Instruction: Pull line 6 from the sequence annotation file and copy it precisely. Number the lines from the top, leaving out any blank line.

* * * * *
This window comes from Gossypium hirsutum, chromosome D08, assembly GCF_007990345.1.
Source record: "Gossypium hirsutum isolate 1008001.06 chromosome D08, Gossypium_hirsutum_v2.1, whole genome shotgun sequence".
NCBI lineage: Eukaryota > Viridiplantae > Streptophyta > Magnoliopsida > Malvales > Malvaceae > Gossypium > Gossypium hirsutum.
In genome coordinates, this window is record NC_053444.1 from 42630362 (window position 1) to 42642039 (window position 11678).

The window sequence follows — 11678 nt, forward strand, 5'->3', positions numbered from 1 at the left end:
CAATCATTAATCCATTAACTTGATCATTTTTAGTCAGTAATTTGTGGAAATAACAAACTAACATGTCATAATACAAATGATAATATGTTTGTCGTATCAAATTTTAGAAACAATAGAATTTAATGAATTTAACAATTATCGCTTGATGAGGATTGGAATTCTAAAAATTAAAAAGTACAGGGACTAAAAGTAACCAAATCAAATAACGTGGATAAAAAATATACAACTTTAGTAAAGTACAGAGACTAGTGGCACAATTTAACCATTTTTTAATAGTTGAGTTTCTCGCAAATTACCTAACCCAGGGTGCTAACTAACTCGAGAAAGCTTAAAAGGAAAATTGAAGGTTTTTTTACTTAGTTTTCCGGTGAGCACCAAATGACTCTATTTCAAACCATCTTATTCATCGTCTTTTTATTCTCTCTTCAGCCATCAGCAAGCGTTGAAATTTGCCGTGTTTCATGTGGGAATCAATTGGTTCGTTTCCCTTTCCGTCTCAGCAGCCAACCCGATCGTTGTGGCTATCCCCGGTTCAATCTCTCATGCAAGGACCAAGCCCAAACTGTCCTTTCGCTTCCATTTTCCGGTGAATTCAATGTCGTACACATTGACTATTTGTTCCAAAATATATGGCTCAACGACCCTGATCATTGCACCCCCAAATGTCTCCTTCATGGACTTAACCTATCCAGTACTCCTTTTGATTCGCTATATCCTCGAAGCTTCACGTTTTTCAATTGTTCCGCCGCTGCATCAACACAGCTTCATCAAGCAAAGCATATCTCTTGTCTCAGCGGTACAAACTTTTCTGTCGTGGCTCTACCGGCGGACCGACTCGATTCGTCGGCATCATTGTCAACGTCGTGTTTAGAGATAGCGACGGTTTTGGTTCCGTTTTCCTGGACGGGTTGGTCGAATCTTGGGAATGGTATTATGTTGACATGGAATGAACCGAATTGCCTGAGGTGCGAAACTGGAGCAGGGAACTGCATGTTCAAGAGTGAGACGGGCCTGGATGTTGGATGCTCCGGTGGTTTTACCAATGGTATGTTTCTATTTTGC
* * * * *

CAATCATTAATCCATTAACTTGATCATTTTTAGTCAGTAATTTGTGGAAATAACAAACTAACATGTCATAATACAAATGATAATATGTTTGTCGTATCAAATTTTAGAAACAATAGAATTTAATGAATTTAACAATTATCGCTTGATGAGGATTGGAATTCTAAAAATTAAAAAGTACAGGGACTAAAAGTAACCAAATCAAATAACGTGGATAAAAAATATACAACTTTAGTAAAGTACAGAGACTAGTGGCACAATTTAACCATTTTTTAATAGTTGAGTTTCTCGCAAATTACCTAACCCAGGGTGCTAACTAACTCGAGAAAGCTTAAAAGGAAAATTGAAGGTTTTTTTACTTAGTTTTCCGGTGAGCACCAAATGACTCTATTTCAAACCATCTTATTCATCGTCTTTTTATTCTCTCTTCAGCCATCAGCAAGCGTTGAAATTTGCCGTGTTTCATGTGGGAATCAATTGGTTCGTTTCCCTTTCCGTCTCAGCAGCCAACCCGATCGTTGTGGCTATCCCCGGTTCAATCTCTCATGCAAGGACCAAGCCCAAACTGTCCTTTCGCTTCCATTTTCCGGTGAATTCAATGTCGTACACATTGACTATTTGTTCCAAAATATATGGCTCAACGACCCTGATCATTGCACCCCCAAATGTCTCCTTCATGGACTTAACCTATCCAGTACTCCTTTTGATTCGCTATATCCTCGAAGCTTCACGTTTTTCAATTGTTCCGCCGCTGCATCAACACAGCTTCATCAAGCAAAGCATATCTCTTGTCTCAGCGGTACAAACTTTTCTGTCGTGGCTCTACCGGCGGACCGACTCGATTCGTCGGCATCATTGTCAACGTCGTGTTTAGAGATAGCGACGGTTTTGGTTCCGTTTTCCTGGACGGGTTGGTCGAATCTTGGGAATGGTATTATGTTGACATGGAATGAACCGAATTGCCTGAGGTGCGAAACTGGAGCAGGGAACTGCATGTTCAAGAGTGAGACGGGCCTGGATGTTGGATGCTCCGGTGGTTTTACCAATGGTATGTTTCTATTTTGC